Hiking gear reviews for hikers with short attention spans.

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Contest rules (plus the Papertoy “Stick” template)

I’m  running a contest on the GearToons Facebook page in which I’m giving away not only a sweet Epicurean Titanium solid fuel stove from Flat Cat Gear, but also a custom papertoy. (The contest runs from Feb.24-March 3, 2014). If you’re curious what a papertoy is, its just a modernized form of origami. I love to draw just as much as I love to hike, so when I’m not outdoors, I’m sitting in front of a Macbook and Wacom tablet.


All that’s required to be entered to win is go the GearToons Facebook page, then LIKE and SHARE this picture: contest-papertoy

In order to get a good likeness for the papertoy, the winner will need to email me at least two good (read: not grainy or pixelated) pictures of their face. I use a combination of rotoscoping and plain ol’ comic book inking techniques to draw these, so a good photo is critical. To receive the papertoy, I will either email it to the winner, so they will be able to print it out on their own choice of paper and assemble it themselves OR the papertoy will be printed on thick card stock paper, assembled by me and mailed to the winner.

IMPORTANT: Continental US mail delivery only for the prizes. Sorry. Please don’t hate me. If you have any questions, just ask.

To get a better idea of what the custom papertoy will kind of like, here’s a picture of one I did for my buddy Chad (“Stick” of Stick’s Blog) recently. I used the logo I did for him a while back, as a foundation.


Designed in Photoshop & Illustrator. Printed on card stock paper. Stands about 5″ tall.


The trekking poles are made from bristles from my kitchen broom, tiny strips of duct tape (for the handles) and polyester cord I got from Zpacks.

If you like the ‘Stick papertoy’ above and want to print and assemble your own, click on the image below or download the template in PDF format here: ===> stick-papertoy-rev1.



If you are interested in having me design a personalized papertoy for you, email me about doing a commission. Or I’ll draw you a personalized comic. Heck, I’ll draw you as a pink Sasquatch beating up Spiderman, if you want. Give me a holla @



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“Evertime I Shop For Gear…”


Surely, I can’t be the only person who sees a piece of gear that makes my head spin with gearlust, only to be heartbroken seconds later when I see that it’s light years out of my price range. (Well, assuming I still want to be able to pay my mortgage, anyway.)  I heard a quote a while back that was something like ‘Cutting pounds is cheap, but you’ll go broke cutting ounces.’ And it’s kind of true. I mean, you can go to Dick’s Sporting Goods and get a Eureka! 4 pound solo tent for $100. For $25 more, you can get a 34 ounce solo tent from Six Moon Designs. Do that for your ‘Big 3’ (tent, sleeping bag, backpack) and you can spend a relatively small amount of money and cut several pounds off of your BPW ( that’s base pack weight, to the uninformed). But when you make the decision to start cutting weight on all your gear, every possible ounce, you gotta start switching from an aluminum pot to a titanium pot, from a heavy car camping Coleman air mattress to something like a NeoAir Xlite, from a sil-nylon tent to a cuben fiber shelter, etc. And that’s where you either start spending buckets of cash on new gear or you get used to disappointment. I’m very fortunate that I am able to get free gear from time to time, but so far, a 12 ounce cuben fiber shelter hasn’t shown up on my doorstep, so I just sit, looking out the window, wishing I had $400 I didn’t need so I could go buy one.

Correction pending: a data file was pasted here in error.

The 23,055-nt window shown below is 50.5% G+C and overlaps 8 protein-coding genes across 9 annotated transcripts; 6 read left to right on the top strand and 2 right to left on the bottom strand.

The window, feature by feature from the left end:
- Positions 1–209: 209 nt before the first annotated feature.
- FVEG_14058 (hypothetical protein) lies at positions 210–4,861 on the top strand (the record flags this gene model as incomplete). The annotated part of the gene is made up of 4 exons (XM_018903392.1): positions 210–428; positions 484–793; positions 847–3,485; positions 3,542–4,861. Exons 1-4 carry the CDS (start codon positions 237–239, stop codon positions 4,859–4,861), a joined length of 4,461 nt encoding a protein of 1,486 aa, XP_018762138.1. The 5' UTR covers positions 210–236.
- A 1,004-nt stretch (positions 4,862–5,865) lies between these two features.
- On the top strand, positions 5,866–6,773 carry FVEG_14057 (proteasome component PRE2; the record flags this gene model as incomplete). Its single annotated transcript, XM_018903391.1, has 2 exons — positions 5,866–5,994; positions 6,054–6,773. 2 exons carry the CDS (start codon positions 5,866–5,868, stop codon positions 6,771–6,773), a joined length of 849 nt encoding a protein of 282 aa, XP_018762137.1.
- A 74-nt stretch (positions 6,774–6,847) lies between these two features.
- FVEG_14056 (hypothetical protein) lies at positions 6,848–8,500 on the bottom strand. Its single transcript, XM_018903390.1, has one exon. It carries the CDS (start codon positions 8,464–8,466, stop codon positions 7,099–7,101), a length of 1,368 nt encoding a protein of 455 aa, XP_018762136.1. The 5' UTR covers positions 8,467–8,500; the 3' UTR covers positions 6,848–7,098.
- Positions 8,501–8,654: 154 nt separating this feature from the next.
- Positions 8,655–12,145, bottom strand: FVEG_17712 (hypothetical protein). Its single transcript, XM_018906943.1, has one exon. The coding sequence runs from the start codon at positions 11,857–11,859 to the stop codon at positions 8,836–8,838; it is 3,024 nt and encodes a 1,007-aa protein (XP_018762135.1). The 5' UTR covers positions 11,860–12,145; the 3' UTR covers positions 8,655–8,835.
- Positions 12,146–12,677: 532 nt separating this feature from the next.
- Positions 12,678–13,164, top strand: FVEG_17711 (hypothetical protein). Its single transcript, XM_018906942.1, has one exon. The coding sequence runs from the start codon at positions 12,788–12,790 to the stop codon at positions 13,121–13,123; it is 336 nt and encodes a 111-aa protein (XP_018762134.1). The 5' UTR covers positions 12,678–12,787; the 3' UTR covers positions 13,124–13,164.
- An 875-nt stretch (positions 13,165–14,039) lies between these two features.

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Hypothermia: The Chills That Kills (featuring The Backpacking Banana)


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Hypothermia is serious business. It’s when your body temp falls too low and your breathing and heart stops. Do you know the signs? You do? Crap. Well, pretend you don’t and read this anyway. Then,  impress your friends with your knowledge on the subject.

  • The best way to prevent hypothermia is to keep warm and dry. This includes not only keeping yourself from falling into water, but also from wearing clothes that will cause you to be drenched in sweat and freeze. Synthetic, wicking base layers can help with that. Try to avoid cotton, since it doesn’t dry out quickly. As they saying goes, ‘Cotton kills’.  (Merino wool is the greatest thing ever, anywhere, at any time. It not only keeps you warm, but it also pulls moisture away from your skin to help keep you warm. )

Mild hypothermia may involve just shivering intensely, but severe (read: possibly fatal) hypothermia is what we want to concentrate on:

Here are some signs:

  • Intense shivering, which may become convulsions and eventually stop as hypothermia progresses, which is seriously bad news. Shivering is your body’s way to generating some fast heat, so when you stop doing that, your core temp may be dangerously low.
  • Loss of coordination, fumbling hands, stumbling steps. If you start getting clumsy, you are feeling the onset of severe hypothermia. I mean, more clumsy than you normal are, if you’re a klutz. This is especially bad if your fingers are too numb to work your iPod and ‘Baby, Baby, Baby’ by Justin Bieber is stuck on ‘repeat’.
  • Slurred speech. If you start sounding like you are intoxicated, this is a very bad sign. Slurred speech is a sign that you can’t think straight and then confusion may follow.
  • Confusion, memory loss and bad decision making (irrational behavior). A person who is becoming hypothermic may do crazy things like strip off their dry clothes or leave safe, warm shelter to wander off into the woods and abandoning common sense. This has killed many, many people. Often, hypothermia fatality victims are found away from their warm clothes and gear, having cast them off for unknown reasons.